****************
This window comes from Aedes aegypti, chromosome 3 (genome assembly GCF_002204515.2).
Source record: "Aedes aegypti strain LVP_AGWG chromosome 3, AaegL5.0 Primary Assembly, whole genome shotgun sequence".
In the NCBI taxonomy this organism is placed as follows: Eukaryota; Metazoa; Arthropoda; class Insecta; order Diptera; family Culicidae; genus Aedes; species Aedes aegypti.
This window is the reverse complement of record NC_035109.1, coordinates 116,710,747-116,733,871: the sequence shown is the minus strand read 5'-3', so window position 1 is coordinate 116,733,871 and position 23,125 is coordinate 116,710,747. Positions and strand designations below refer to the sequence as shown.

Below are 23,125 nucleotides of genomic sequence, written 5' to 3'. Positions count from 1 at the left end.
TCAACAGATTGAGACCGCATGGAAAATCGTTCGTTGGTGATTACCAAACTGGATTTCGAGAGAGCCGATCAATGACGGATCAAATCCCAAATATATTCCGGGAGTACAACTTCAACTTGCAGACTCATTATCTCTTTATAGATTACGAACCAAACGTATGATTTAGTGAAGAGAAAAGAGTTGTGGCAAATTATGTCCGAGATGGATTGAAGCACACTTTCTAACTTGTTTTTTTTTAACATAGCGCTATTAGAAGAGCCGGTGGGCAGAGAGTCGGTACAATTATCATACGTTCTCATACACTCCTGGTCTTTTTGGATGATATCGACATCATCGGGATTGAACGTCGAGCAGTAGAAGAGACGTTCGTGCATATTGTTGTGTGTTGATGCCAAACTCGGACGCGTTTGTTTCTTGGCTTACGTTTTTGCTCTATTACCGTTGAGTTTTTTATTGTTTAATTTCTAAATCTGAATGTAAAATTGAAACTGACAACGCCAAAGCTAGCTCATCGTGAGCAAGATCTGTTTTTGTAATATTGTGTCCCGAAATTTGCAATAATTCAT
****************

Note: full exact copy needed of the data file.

This window comes from Aedes aegypti, chromosome 3 (genome assembly GCF_002204515.2).
Source record: "Aedes aegypti strain LVP_AGWG chromosome 3, AaegL5.0 Primary Assembly, whole genome shotgun sequence".
In the NCBI taxonomy this organism is placed as follows: Eukaryota; Metazoa; Arthropoda; class Insecta; order Diptera; family Culicidae; genus Aedes; species Aedes aegypti.
This window is the reverse complement of record NC_035109.1, coordinates 116,710,747-116,733,871: the sequence shown is the minus strand read 5'-3', so window position 1 is coordinate 116,733,871 and position 23,125 is coordinate 116,710,747. Positions and strand designations below refer to the sequence as shown.

Below are 23,125 nucleotides of genomic sequence, written 5' to 3'. Positions count from 1 at the left end.
TCAACAGATTGAGACCGCATGGAAAATCGTTCGTTGGTGATTACCAAACTGGATTTCGAGAGAGCCGATCAATGACGGATCAAATCCCAAATATATTCCGGGAGTACAACTTCAACTTGCAGACTCATTATCTCTTTATAGATTACGAACCAAACGTATGATTTAGTGAAGAGAAAAGAGTTGTGGCAAATTATGTCCGAGATGGATTGAAGCACACTTTCTAACTTGTTTTTTTTTAACATAGCGCTATTAGAAGAGCCGGTGGGCAGAGAGTCGGTACAATTATCATACGTTCTCATACACTCCTGGTCTTTTTGGATGATATCGACATCATCGGGATTGAACGTCGAGCAGTAGAAGAGACGTTCGTGCATATTGTTGTGTGTTGATGCCAAACTCGGACGCGTTTGTTTCTTGGCTTACGTTTTTGCTCTATTACCGTTGAGTTTTTTATTGTTTAATTTCTAAATCTGAATGTAAAATTGAAACTGACAACGCCAAAGCTAGCTCATCGTGAGCAAGATCTGTTTTTGTAATATTGTGTCCCGAAATTTGCAATAATTCAT